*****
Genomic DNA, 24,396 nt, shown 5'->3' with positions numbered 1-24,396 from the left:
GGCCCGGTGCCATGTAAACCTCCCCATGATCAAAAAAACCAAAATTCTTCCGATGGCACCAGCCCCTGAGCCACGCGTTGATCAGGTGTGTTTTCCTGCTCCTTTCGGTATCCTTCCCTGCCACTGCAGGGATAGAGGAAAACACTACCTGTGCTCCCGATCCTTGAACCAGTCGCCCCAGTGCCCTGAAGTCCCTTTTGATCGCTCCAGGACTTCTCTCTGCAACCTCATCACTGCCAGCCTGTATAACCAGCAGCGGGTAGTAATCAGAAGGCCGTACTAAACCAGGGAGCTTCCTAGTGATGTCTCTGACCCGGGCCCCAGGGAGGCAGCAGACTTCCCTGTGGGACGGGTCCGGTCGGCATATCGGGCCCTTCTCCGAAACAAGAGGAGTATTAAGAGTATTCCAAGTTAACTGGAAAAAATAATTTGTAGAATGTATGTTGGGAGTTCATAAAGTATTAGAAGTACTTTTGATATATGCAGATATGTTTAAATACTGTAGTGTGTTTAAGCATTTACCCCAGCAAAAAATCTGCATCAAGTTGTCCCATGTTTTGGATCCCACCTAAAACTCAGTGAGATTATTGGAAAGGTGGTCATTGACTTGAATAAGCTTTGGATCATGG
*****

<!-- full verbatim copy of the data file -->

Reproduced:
Genomic DNA, 24,396 nt, shown 5'->3' with positions numbered 1-24,396 from the left:
GGCCCGGTGCCATGTAAACCTCCCCATGATCAAAAAAACCAAAATTCTTCCGATGGCACCAGCCCCTGAGCCACGCGTTGATCAGGTGTGTTTTCCTGCTCCTTTCGGTATCCTTCCCTGCCACTGCAGGGATAGAGGAAAACACTACCTGTGCTCCCGATCCTTGAACCAGTCGCCCCAGTGCCCTGAAGTCCCTTTTGATCGCTCCAGGACTTCTCTCTGCAACCTCATCACTGCCAGCCTGTATAACCAGCAGCGGGTAGTAATCAGAAGGCCGTACTAAACCAGGGAGCTTCCTAGTGATGTCTCTGACCCGGGCCCCAGGGAGGCAGCAGACTTCCCTGTGGGACGGGTCCGGTCGGCATATCGGGCCCTTCTCCGAAACAAGAGGAGTATTAAGAGTATTCCAAGTTAACTGGAAAAAATAATTTGTAGAATGTATGTTGGGAGTTCATAAAGTATTAGAAGTACTTTTGATATATGCAGATATGTTTAAATACTGTAGTGTGTTTAAGCATTTACCCCAGCAAAAAATCTGCATCAAGTTGTCCCATGTTTTGGATCCCACCTAAAACTCAGTGAGATTATTGGAAAGGTGGTCATTGACTTGAATAAGCTTTGGATCATGG